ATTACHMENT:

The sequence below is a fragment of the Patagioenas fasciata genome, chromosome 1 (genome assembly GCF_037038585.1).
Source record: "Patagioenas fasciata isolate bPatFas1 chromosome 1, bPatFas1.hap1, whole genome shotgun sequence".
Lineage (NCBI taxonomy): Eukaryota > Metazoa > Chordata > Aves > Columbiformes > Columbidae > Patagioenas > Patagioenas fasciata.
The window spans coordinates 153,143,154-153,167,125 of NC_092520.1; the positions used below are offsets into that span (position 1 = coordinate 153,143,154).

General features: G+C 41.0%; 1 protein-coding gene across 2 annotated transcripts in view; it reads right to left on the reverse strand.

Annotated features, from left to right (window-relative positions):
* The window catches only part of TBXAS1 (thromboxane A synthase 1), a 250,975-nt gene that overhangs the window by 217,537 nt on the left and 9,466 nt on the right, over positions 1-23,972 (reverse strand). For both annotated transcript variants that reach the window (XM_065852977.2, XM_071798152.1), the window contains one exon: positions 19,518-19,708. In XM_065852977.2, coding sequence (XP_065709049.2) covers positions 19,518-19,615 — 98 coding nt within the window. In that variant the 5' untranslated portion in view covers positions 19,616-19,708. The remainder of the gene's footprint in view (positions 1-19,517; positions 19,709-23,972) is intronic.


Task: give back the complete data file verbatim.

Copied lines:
The sequence below is a fragment of the Patagioenas fasciata genome, chromosome 1 (genome assembly GCF_037038585.1).
Source record: "Patagioenas fasciata isolate bPatFas1 chromosome 1, bPatFas1.hap1, whole genome shotgun sequence".
Lineage (NCBI taxonomy): Eukaryota > Metazoa > Chordata > Aves > Columbiformes > Columbidae > Patagioenas > Patagioenas fasciata.
The window spans coordinates 153,143,154-153,167,125 of NC_092520.1; the positions used below are offsets into that span (position 1 = coordinate 153,143,154).

General features: G+C 41.0%; 1 protein-coding gene across 2 annotated transcripts in view; it reads right to left on the reverse strand.

Annotated features, from left to right (window-relative positions):
* The window catches only part of TBXAS1 (thromboxane A synthase 1), a 250,975-nt gene that overhangs the window by 217,537 nt on the left and 9,466 nt on the right, over positions 1-23,972 (reverse strand). For both annotated transcript variants that reach the window (XM_065852977.2, XM_071798152.1), the window contains one exon: positions 19,518-19,708. In XM_065852977.2, coding sequence (XP_065709049.2) covers positions 19,518-19,615 — 98 coding nt within the window. In that variant the 5' untranslated portion in view covers positions 19,616-19,708. The remainder of the gene's footprint in view (positions 1-19,517; positions 19,709-23,972) is intronic.